TPIM 19 includes the pair of power inverters and respective motor control modules configured to receive motor control commands and control inverter states therefrom for providing motor drive or regeneration functionality. In motoring control, the respective inverter receives DC electrical current from ESD 74 via the transfer line 27 and provides AC current to the respective electrical machine, i.e. MG-A and MG-B, over transfer conductors 29 and 31. In regeneration control, the respective inverter receives AC electrical current from the electrical machine over transfer conductors 29 and 31 and supplies DC electrical current to the ESD 74 via electrical transmission line 27. A current monitoring system 30 is mechanized to monitor current flow through transmission line 27. The net DC current provided to or from the inverters determines the charge or discharge operating mode of the electrical energy storage device 74. Preferably, MG-A 56 and MG-B 72 are three-phase AC machines and the inverters comprise complementary three-phase power electronics.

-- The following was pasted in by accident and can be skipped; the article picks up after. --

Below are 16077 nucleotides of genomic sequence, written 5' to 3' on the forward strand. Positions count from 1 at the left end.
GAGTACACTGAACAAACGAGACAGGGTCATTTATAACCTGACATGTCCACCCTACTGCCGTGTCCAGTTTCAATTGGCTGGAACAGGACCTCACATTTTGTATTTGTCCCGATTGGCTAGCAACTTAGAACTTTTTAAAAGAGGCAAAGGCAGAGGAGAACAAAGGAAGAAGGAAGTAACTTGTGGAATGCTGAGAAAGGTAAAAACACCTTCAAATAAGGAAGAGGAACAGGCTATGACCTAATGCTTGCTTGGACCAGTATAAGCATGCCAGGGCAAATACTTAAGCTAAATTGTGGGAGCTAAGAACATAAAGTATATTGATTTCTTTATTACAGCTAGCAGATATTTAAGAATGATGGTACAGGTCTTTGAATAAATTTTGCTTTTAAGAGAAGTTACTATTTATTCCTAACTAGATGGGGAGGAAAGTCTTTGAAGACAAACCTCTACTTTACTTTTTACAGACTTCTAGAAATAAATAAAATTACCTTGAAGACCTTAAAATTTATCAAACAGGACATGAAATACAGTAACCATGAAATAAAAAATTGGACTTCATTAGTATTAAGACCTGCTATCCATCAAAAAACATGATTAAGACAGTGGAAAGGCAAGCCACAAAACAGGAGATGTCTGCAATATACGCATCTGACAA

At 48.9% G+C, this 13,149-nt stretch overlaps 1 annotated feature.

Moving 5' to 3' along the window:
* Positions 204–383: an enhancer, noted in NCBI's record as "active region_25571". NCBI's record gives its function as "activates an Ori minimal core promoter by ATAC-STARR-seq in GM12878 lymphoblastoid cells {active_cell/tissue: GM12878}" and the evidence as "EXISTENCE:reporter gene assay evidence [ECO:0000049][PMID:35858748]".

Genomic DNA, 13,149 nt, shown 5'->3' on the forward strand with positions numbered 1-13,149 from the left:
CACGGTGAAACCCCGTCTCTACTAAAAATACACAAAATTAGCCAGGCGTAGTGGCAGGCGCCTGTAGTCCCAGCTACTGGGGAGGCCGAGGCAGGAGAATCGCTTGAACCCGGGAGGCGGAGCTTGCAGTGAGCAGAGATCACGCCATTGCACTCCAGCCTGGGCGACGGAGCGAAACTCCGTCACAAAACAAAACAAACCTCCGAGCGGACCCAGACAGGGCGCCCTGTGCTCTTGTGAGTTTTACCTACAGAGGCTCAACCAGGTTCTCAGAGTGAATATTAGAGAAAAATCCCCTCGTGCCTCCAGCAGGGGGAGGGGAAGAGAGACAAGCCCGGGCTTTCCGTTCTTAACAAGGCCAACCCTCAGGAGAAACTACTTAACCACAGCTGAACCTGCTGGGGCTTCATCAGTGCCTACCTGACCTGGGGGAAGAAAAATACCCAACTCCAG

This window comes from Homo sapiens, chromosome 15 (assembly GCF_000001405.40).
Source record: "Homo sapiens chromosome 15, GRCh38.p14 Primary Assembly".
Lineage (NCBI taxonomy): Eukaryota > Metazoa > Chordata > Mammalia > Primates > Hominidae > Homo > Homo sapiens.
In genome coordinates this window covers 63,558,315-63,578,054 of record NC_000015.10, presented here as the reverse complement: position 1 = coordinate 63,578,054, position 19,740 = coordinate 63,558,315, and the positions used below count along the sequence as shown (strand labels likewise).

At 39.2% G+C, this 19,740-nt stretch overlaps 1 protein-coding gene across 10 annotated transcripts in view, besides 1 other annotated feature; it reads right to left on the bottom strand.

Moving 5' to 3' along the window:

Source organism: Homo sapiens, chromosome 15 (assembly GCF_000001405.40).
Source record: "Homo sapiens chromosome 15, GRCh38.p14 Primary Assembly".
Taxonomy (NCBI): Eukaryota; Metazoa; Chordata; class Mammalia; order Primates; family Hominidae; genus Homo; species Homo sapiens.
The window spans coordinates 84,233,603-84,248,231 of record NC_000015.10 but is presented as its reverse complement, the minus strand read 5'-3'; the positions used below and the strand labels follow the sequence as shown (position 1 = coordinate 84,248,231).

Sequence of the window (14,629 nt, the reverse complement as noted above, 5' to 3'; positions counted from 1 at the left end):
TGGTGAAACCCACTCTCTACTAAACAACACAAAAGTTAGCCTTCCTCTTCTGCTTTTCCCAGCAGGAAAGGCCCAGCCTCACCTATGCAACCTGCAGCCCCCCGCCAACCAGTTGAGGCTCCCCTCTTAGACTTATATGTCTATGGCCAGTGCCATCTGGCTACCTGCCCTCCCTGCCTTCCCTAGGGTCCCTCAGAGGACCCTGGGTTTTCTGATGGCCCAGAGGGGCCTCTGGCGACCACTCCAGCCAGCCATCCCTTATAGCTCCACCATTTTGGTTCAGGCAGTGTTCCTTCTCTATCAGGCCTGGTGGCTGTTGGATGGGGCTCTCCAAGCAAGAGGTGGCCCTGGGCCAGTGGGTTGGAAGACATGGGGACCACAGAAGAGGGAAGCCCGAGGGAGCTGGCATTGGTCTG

Other elements of the control system depicted with reference to FIG. 1 comprise distributed control module architecture comprise a subset of an overall vehicle control architecture operable to provide coordinated system control of the vehicle powertrain system. The control system is operable to synthesize pertinent information and inputs, and execute algorithms to control various actuators to achieve control targets, including such parameters as fuel economy, emissions, performance, driveability, and protection of hardware, including batteries of ESD 74 and MG-A and MG-B 56, 72. The distributed control module architecture includes the engine control module (‘ECM’) 23, the transmission control module (‘TCM’) 17, battery pack control module (‘BPCM’) 21, and the Transmission Power Inverter Module (‘TPIM’) 19. The hybrid control module (‘HCP’) 5 provides overarching control and coordination of the aforementioned control modules. The UI 13 operably connected to a plurality of devices through which a vehicle operator typically controls or directs operation of the powertrain through a request for torque, including the transmission 10. Exemplary vehicle operator inputs to the UI 13 include an accelerator pedal, a brake pedal, transmission gear selector, and, vehicle speed cruise control. Each of the aforementioned control modules communicates with other control modules, sensors, and actuators via a local area network (‘LAN’) bus 6. The LAN bus 6 allows for structured communication of control parameters and commands between the various control modules. The specific communication protocol utilized is application-specific. The LAN bus and appropriate protocols provide for robust messaging and multi-control module interfacing between the aforementioned control modules, and other control modules providing functionality such as antilock brakes, traction control, and vehicle stability.